Norman Martin returned to Slader Reservoir with his pike fishing tackle after an encounter with a toothy critter during a recent North Devon Tackle Club Match. He was rewarded with this hard fighting mid double.
Richard Ball braved the weather at Lower Slade to do a bit of pike fishing and caught a stunning 12lb pike caught on frozen roach.
Anglers fishing for pike are reminded that they must use a wire trace and carry suitable long nosed forceps for un-hooking, an un-hooking mat and a 42″ landing net.
There are not enough waters in North Devon holding pike so a trip to Porth in Cornwall might be an idea.
Geoff Mason has caught this 19.05 Pike from Porth on a ledgered spratt. Geoff also had a 9.10 fish using his running ledger set up. This follows Geoff catching an 18.05 pike from the same venue only a couple of weeks ago!
Make sure you all the right unhooking tackle when you fish for pike and always use a wire trace.
Its not North Devon but its is winter and nice to see a good pike. Ben Smeeth of South West Lakes Trust sent me this picture of a fine pike caught at Porth near Newquay. North Devon anglers can always target these toothy winter predators at Lower Slade near Ilfracombe.
Richard Mason visited Porth reservoir near Newquay at the weekend to land this cracking 18.05 Pike on a ledgered smelt near the Dam wall. A size 6 hook and 20lb Fox trace were the successful tactics for Richard.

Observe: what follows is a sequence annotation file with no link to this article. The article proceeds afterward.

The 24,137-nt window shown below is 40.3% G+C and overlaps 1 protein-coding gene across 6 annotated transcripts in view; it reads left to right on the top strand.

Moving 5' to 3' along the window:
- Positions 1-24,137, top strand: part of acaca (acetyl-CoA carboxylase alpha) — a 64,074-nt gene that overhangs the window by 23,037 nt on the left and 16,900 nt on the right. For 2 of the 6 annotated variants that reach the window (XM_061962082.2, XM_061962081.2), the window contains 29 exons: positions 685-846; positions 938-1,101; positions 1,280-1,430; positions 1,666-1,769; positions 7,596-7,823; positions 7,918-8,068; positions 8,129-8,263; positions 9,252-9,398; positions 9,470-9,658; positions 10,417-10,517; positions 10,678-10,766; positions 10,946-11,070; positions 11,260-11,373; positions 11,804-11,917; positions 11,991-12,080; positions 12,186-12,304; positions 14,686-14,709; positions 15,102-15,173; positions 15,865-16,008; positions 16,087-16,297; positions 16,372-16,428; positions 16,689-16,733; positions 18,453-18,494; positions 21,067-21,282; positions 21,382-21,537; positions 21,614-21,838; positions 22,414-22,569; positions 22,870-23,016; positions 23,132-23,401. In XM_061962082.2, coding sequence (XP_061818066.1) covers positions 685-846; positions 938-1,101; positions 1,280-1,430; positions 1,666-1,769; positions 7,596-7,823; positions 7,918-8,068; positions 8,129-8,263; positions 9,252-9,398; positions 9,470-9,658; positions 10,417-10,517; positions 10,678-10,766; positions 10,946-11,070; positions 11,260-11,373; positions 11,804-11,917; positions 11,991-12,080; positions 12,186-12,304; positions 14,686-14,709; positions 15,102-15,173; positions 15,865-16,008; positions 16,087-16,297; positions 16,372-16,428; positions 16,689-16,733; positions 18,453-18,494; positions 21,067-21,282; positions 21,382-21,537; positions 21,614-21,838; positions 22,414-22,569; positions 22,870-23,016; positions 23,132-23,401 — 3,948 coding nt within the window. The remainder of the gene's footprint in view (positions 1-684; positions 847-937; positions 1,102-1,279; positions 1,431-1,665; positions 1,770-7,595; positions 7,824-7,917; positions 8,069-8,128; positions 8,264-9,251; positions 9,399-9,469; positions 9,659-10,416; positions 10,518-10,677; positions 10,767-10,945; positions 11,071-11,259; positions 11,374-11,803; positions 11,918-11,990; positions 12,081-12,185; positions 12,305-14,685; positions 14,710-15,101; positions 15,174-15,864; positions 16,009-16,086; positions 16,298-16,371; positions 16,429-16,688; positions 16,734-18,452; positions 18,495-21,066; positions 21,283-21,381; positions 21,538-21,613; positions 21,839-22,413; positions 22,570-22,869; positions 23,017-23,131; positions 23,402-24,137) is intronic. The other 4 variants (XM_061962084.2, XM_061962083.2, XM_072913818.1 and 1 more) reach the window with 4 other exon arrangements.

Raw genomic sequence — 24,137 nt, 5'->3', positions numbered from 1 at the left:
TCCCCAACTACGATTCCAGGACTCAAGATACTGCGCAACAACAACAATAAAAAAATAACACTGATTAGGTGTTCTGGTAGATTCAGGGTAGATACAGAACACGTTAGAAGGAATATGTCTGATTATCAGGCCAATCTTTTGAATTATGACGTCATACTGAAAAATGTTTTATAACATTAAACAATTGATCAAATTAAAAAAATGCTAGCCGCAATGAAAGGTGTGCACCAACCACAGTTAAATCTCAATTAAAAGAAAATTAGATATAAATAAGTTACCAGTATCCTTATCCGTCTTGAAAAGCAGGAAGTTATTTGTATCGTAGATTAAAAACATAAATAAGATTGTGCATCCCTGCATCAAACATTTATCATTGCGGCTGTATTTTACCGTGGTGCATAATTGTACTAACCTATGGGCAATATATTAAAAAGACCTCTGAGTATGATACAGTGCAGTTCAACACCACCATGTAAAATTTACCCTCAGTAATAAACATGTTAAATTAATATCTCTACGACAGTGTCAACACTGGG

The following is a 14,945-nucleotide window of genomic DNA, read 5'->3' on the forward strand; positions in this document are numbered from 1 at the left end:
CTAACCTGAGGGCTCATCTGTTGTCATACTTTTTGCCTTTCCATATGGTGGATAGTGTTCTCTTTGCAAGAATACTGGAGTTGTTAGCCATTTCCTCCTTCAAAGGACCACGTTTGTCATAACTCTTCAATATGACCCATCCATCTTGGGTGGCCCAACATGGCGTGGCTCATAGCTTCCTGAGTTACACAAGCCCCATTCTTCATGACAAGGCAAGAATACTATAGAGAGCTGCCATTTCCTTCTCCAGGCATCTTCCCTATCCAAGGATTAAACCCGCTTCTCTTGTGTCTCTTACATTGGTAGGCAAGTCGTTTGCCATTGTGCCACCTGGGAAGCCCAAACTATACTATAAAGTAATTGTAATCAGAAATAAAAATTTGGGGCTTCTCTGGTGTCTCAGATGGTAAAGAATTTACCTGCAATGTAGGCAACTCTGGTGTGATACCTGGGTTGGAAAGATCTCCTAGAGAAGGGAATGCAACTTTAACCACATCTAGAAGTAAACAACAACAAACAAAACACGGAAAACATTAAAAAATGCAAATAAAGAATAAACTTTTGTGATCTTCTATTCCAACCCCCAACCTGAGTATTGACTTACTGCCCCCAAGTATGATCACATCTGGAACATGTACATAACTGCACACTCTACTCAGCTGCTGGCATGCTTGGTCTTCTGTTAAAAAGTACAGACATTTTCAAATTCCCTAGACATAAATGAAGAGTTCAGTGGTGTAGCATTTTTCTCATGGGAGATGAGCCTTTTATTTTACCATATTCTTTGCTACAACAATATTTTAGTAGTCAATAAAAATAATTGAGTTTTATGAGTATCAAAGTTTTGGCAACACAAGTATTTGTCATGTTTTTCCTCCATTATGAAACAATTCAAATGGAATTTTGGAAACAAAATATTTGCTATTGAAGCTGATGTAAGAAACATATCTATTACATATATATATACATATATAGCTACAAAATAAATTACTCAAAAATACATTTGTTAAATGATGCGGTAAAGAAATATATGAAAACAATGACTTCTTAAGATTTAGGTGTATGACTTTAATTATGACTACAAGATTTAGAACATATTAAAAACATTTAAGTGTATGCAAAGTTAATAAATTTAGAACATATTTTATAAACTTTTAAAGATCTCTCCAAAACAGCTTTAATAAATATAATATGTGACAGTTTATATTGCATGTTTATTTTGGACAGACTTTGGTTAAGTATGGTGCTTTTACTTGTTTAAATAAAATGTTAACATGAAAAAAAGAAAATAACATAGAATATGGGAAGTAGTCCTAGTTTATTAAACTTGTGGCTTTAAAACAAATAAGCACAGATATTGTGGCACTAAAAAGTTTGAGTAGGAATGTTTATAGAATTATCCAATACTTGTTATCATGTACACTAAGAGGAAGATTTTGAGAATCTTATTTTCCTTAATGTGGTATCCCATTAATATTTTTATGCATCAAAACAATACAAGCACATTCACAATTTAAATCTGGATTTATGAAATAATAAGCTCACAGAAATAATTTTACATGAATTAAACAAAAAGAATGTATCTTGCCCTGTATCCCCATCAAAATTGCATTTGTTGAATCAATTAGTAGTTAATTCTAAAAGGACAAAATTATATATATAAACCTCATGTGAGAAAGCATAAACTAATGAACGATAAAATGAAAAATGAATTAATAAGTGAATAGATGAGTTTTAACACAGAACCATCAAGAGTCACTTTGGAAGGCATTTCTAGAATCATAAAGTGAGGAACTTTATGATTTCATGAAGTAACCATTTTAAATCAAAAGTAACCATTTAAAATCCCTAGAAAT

Simpson’s Valley is a fishery nestled in a valley near Holsworthy and has several lakes catering for carp anglers and pike anglers. There are also Fly Fishing Lakes and LRF trout fishing options.
A fine double figure pike caught by Andrew Braunton from Upper Fuzzy Lake.
Graham Verral targeted Simpson’s Valley’s predators using float-fished sprat to tempt a fine pike of 23lb 6oz.
Pike are traditionally a fish of the autumn and winter months and the pleasing site of a red tipped float sitting optimistically upon the surface is one of the great joys of the season especially when the float trembles before sliding delightfully beneath the surface. Those few seconds before setting the hook are always full of tension and expectation. Then with luck comes that solid resistance of a big pike followed by a might swirl, bent rod and singing reel!